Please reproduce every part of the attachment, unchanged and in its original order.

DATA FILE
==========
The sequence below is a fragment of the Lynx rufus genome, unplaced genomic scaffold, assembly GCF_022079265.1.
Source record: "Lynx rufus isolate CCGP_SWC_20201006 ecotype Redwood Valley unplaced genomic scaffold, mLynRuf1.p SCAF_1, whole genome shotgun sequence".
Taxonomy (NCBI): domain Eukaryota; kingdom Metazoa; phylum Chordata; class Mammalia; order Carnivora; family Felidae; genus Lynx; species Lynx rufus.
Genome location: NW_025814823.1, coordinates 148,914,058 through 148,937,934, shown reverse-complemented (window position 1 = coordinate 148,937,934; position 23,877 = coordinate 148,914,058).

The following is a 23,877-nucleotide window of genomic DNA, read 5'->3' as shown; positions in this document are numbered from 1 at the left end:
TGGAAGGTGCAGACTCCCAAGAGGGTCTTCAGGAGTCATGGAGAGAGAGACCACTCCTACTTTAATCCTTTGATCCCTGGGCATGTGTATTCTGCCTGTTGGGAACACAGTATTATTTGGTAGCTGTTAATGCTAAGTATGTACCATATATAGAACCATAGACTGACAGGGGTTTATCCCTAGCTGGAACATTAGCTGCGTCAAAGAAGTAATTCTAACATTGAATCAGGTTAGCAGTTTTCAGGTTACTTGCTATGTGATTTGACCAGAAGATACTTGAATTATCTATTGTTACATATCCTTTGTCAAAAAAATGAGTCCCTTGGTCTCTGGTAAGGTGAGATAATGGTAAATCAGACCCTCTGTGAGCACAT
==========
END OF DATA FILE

The sequence below is a fragment of the Lynx rufus genome, unplaced genomic scaffold, assembly GCF_022079265.1.
Source record: "Lynx rufus isolate CCGP_SWC_20201006 ecotype Redwood Valley unplaced genomic scaffold, mLynRuf1.p SCAF_1, whole genome shotgun sequence".
Taxonomy (NCBI): domain Eukaryota; kingdom Metazoa; phylum Chordata; class Mammalia; order Carnivora; family Felidae; genus Lynx; species Lynx rufus.
Genome location: NW_025814823.1, coordinates 148,914,058 through 148,937,934, shown reverse-complemented (window position 1 = coordinate 148,937,934; position 23,877 = coordinate 148,914,058).

The following is a 23,877-nucleotide window of genomic DNA, read 5'->3' as shown; positions in this document are numbered from 1 at the left end:
TGGAAGGTGCAGACTCCCAAGAGGGTCTTCAGGAGTCATGGAGAGAGAGACCACTCCTACTTTAATCCTTTGATCCCTGGGCATGTGTATTCTGCCTGTTGGGAACACAGTATTATTTGGTAGCTGTTAATGCTAAGTATGTACCATATATAGAACCATAGACTGACAGGGGTTTATCCCTAGCTGGAACATTAGCTGCGTCAAAGAAGTAATTCTAACATTGAATCAGGTTAGCAGTTTTCAGGTTACTTGCTATGTGATTTGACCAGAAGATACTTGAATTATCTATTGTTACATATCCTTTGTCAAAAAAATGAGTCCCTTGGTCTCTGGTAAGGTGAGATAATGGTAAATCAGACCCTCTGTGAGCACAT